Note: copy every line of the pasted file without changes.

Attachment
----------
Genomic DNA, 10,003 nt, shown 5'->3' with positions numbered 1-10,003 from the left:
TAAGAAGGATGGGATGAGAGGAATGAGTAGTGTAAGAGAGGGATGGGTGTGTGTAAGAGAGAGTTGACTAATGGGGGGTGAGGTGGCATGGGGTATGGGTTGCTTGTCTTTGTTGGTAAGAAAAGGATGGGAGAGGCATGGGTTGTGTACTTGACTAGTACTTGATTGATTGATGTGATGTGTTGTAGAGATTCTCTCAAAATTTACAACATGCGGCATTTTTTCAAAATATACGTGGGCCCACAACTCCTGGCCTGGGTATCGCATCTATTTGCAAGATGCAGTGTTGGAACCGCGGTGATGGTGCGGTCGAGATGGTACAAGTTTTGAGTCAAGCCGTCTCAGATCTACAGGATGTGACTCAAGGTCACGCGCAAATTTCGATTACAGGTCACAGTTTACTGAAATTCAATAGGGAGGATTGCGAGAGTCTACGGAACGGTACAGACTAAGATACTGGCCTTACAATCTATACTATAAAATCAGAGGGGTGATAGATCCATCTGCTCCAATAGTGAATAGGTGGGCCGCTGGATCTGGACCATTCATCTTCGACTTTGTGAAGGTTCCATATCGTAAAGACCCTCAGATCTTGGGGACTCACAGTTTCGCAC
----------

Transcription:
Genomic DNA, 10,003 nt, shown 5'->3' with positions numbered 1-10,003 from the left:
TAAGAAGGATGGGATGAGAGGAATGAGTAGTGTAAGAGAGGGATGGGTGTGTGTAAGAGAGAGTTGACTAATGGGGGGTGAGGTGGCATGGGGTATGGGTTGCTTGTCTTTGTTGGTAAGAAAAGGATGGGAGAGGCATGGGTTGTGTACTTGACTAGTACTTGATTGATTGATGTGATGTGTTGTAGAGATTCTCTCAAAATTTACAACATGCGGCATTTTTTCAAAATATACGTGGGCCCACAACTCCTGGCCTGGGTATCGCATCTATTTGCAAGATGCAGTGTTGGAACCGCGGTGATGGTGCGGTCGAGATGGTACAAGTTTTGAGTCAAGCCGTCTCAGATCTACAGGATGTGACTCAAGGTCACGCGCAAATTTCGATTACAGGTCACAGTTTACTGAAATTCAATAGGGAGGATTGCGAGAGTCTACGGAACGGTACAGACTAAGATACTGGCCTTACAATCTATACTATAAAATCAGAGGGGTGATAGATCCATCTGCTCCAATAGTGAATAGGTGGGCCGCTGGATCTGGACCATTCATCTTCGACTTTGTGAAGGTTCCATATCGTAAAGACCCTCAGATCTTGGGGACTCACAGTTTCGCAC